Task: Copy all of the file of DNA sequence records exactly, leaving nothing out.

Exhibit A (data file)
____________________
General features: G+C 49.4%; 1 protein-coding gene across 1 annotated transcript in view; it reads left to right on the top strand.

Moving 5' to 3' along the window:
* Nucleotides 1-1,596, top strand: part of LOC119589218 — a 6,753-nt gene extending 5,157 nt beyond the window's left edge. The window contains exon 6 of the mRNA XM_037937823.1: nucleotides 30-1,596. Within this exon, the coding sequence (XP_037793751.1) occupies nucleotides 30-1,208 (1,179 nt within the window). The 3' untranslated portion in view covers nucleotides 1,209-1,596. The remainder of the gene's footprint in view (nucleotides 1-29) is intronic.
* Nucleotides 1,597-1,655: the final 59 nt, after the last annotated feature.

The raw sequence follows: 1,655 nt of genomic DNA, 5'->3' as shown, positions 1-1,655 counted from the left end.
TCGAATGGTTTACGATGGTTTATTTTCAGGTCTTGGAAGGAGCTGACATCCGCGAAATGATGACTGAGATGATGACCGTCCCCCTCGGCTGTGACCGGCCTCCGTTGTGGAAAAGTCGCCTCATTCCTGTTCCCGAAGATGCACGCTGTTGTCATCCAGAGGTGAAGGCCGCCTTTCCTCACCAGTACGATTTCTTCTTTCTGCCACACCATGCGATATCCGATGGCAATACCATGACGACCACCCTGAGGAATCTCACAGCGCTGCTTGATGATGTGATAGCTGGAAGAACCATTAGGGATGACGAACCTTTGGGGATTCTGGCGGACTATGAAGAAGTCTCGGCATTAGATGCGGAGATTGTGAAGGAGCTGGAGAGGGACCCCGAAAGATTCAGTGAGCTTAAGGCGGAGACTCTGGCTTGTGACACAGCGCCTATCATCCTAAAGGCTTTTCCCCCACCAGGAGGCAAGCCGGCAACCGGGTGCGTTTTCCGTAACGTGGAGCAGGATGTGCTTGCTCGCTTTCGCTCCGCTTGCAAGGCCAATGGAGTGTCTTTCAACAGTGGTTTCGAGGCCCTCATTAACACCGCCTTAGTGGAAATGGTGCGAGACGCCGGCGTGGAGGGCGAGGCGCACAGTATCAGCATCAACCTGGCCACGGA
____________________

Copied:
General features: G+C 49.4%; 1 protein-coding gene across 1 annotated transcript in view; it reads left to right on the top strand.

Moving 5' to 3' along the window:
* Nucleotides 1-1,596, top strand: part of LOC119589218 — a 6,753-nt gene extending 5,157 nt beyond the window's left edge. The window contains exon 6 of the mRNA XM_037937823.1: nucleotides 30-1,596. Within this exon, the coding sequence (XP_037793751.1) occupies nucleotides 30-1,208 (1,179 nt within the window). The 3' untranslated portion in view covers nucleotides 1,209-1,596. The remainder of the gene's footprint in view (nucleotides 1-29) is intronic.
* Nucleotides 1,597-1,655: the final 59 nt, after the last annotated feature.

The raw sequence follows: 1,655 nt of genomic DNA, 5'->3' as shown, positions 1-1,655 counted from the left end.
TCGAATGGTTTACGATGGTTTATTTTCAGGTCTTGGAAGGAGCTGACATCCGCGAAATGATGACTGAGATGATGACCGTCCCCCTCGGCTGTGACCGGCCTCCGTTGTGGAAAAGTCGCCTCATTCCTGTTCCCGAAGATGCACGCTGTTGTCATCCAGAGGTGAAGGCCGCCTTTCCTCACCAGTACGATTTCTTCTTTCTGCCACACCATGCGATATCCGATGGCAATACCATGACGACCACCCTGAGGAATCTCACAGCGCTGCTTGATGATGTGATAGCTGGAAGAACCATTAGGGATGACGAACCTTTGGGGATTCTGGCGGACTATGAAGAAGTCTCGGCATTAGATGCGGAGATTGTGAAGGAGCTGGAGAGGGACCCCGAAAGATTCAGTGAGCTTAAGGCGGAGACTCTGGCTTGTGACACAGCGCCTATCATCCTAAAGGCTTTTCCCCCACCAGGAGGCAAGCCGGCAACCGGGTGCGTTTTCCGTAACGTGGAGCAGGATGTGCTTGCTCGCTTTCGCTCCGCTTGCAAGGCCAATGGAGTGTCTTTCAACAGTGGTTTCGAGGCCCTCATTAACACCGCCTTAGTGGAAATGGTGCGAGACGCCGGCGTGGAGGGCGAGGCGCACAGTATCAGCATCAACCTGGCCACGGA